Submitted to: Grassland Science
Publication Type: Peer Reviewed Journal
Publication Acceptance Date: 5/11/2009
Publication Date: 11/16/2009
Citation: Kindiger, B.K., Wipff, J. 2009. Frequency of androgenesis in Poa arachnifera hybridizations. Grassland Science. 55(4):200-205.
Interpretive Summary: Bluegrass represents a major grass species commonly utilized for both forage and turf. However, many bluegrass species exhibit a novel mode of reproduction where their offspring are genetically identical to the seed parent. This novel form of reproduction is known as apomixis. The apomictic nature of bluegrass forces breeding within the species to be time consuming and a labor intensive endeavor. The presented research has identified a novel method of utilizing a sexual reproducing native species, Texas bluegrass, as the female parent to facilitate the derivation of genetically diverse offspring from both apomictic and non-apomictic bluegrass species. The examination of 2041 hybrids, using Texas bluegrass as the seed parent; and, Kentucky bluegrass, Sandberg bluegrass and Argentine bluegrass as pollen parents resulted in 31 individuals that did not possess a Texas bluegrass genome and supported only the genomes of Kentucky, Sandberg or Argentine bluegrass. Associated molecular analysis of these special individuals, when compared to the true hybrid class, confirmed the unique genetic constitution of these materials. This special class of hybrids occurred at a frequency of 1.5%, regardless of which bluegrass species was utilized as the pollen parent. Though low in occurrence, the identification of these special hybrids is rapid and efficient and offers a new approach for developing new and diverse Poa breeding resources or cultivars.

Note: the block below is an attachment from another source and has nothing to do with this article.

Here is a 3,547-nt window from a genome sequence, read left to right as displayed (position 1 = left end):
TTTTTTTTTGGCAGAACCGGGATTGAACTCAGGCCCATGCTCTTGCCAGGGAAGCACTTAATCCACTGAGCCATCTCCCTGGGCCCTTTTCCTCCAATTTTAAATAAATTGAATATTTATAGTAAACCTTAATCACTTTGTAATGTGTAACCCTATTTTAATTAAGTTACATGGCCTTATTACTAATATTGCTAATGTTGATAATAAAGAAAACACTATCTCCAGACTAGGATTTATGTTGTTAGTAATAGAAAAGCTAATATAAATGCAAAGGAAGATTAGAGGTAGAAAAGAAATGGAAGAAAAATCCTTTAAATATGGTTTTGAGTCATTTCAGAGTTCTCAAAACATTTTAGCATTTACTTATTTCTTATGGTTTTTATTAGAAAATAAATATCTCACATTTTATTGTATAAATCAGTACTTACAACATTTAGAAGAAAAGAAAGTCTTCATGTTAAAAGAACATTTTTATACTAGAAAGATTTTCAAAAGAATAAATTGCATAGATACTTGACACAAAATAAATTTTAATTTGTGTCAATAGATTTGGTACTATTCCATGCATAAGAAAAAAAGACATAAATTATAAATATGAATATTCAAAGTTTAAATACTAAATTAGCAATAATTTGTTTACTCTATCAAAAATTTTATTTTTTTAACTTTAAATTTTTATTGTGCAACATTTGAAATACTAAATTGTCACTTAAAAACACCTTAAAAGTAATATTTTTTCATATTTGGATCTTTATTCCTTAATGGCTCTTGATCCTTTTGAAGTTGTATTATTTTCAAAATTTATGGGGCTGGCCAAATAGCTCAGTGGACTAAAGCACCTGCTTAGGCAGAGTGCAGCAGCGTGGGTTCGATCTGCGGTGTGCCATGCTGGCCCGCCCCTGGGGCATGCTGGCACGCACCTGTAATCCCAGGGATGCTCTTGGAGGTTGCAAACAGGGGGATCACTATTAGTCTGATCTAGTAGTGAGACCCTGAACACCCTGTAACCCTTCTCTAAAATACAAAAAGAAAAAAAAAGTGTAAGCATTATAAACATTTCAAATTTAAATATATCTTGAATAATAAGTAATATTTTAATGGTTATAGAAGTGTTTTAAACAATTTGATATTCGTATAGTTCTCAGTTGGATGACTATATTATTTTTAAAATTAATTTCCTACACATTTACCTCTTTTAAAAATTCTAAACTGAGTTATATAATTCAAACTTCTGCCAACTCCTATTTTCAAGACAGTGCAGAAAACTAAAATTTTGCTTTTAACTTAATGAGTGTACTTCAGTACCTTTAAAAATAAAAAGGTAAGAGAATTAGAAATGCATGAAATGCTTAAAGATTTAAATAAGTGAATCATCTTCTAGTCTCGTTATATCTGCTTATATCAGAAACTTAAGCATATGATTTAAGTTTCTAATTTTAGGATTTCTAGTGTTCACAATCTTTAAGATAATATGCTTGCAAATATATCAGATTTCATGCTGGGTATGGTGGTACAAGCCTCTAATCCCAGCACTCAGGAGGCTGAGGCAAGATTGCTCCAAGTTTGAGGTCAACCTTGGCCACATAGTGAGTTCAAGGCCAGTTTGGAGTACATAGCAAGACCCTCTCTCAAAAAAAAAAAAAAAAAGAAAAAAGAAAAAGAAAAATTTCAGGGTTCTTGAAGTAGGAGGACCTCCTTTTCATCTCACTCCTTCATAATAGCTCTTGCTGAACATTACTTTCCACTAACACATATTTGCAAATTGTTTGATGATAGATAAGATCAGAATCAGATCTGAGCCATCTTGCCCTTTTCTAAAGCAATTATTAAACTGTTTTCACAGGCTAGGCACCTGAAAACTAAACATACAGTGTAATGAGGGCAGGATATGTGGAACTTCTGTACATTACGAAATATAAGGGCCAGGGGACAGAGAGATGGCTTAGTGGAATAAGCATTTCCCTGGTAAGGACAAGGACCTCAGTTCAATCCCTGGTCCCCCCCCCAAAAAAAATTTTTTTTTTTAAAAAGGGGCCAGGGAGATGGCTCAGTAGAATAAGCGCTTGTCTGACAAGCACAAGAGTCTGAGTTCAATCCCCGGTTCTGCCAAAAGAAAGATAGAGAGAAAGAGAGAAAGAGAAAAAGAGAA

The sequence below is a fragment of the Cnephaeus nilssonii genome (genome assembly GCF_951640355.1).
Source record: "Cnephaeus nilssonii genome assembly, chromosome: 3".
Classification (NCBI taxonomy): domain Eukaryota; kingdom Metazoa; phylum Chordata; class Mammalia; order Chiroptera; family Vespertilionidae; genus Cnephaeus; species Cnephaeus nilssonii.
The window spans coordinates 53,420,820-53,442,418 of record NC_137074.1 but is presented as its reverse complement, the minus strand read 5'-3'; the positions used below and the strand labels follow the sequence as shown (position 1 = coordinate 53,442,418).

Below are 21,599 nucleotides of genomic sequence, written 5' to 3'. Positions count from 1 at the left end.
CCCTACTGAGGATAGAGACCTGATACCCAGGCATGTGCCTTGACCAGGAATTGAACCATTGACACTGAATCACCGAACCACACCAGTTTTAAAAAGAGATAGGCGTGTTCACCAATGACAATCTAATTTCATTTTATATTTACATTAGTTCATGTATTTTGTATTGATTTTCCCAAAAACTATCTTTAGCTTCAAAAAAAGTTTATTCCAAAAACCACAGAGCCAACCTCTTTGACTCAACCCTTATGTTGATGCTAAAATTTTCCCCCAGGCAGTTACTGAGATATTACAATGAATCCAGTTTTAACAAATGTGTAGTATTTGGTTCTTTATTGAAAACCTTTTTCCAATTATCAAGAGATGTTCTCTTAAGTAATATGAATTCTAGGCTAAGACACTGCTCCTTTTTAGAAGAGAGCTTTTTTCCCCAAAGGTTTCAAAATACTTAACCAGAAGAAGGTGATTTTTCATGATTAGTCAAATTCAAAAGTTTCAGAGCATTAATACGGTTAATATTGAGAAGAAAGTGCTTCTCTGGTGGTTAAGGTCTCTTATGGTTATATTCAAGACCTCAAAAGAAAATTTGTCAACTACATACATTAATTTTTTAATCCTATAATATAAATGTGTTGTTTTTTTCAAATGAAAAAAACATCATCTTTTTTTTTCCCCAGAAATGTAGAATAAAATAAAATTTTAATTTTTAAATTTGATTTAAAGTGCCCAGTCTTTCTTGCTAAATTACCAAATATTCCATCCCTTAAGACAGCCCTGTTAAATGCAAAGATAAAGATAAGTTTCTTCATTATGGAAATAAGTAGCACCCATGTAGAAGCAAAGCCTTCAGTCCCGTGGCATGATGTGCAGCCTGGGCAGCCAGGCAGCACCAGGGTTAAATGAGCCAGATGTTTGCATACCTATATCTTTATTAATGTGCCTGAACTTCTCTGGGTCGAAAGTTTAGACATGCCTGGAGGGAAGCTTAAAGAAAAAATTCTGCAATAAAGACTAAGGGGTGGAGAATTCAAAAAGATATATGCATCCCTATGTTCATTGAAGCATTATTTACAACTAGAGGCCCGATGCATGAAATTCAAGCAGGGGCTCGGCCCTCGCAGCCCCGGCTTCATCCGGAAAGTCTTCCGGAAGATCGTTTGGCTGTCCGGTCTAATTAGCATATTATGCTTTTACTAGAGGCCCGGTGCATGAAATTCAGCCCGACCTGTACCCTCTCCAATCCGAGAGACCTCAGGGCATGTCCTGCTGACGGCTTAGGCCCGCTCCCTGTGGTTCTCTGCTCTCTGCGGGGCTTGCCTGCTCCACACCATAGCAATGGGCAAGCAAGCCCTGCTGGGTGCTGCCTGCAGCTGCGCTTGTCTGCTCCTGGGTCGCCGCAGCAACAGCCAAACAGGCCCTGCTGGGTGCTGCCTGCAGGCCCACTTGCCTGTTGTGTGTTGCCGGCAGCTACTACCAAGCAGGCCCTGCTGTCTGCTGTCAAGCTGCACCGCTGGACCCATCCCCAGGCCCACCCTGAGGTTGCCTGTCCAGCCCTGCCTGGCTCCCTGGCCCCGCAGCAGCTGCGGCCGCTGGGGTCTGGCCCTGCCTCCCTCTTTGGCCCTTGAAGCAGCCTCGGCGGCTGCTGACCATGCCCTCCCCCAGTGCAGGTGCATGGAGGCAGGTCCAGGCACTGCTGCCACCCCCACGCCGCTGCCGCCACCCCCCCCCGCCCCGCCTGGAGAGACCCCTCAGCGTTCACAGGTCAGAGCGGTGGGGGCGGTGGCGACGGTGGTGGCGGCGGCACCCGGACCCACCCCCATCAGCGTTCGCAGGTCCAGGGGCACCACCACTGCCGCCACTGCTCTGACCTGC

Technical Abstract: Androgenic dihaploids represent a unique germplasm resource that have historically been utilized for cytoplasmic transfer, the generation of inbred lines and polyploidy genome manipulations. Due to the apomictic nature of many Poa species, breeding improvements can be slow and difficult; therefore, an alternative breeding approach that can capitalize on sampling the genetic diversity of near obligate Poa would be advantageous. This study investigates the frequency and use of androgenic derived dihaploids generated from a series of Poa arachnifera (Texas bluegrass) x P. secunda (Big bluegrass), P. pratensis (Kentucky bluegrass) and P. ligularis (Argentine bluegrass) interspecific hybrids. The examination of 2041 F1 hybrids from three interspecific hybridizations confirmed the generation of 31 dihaploid individuals. In addition, the Apo1 locus that has been indicated to be associated to apomixis in P. pratensis and P. secunda was readily transferred through the pollen and identified by PCR markers. All the generated dihaploids possess a Texas bluegrass cytoplasm, rather than the cytoplasm of the respective parental line. Though infrequent, the generation of androgenic derived dihaploids generated through interspecific hybridization offers a non-traditional breeding approach for the sampling of genetic variation of Poa species and the development of new breeding resources.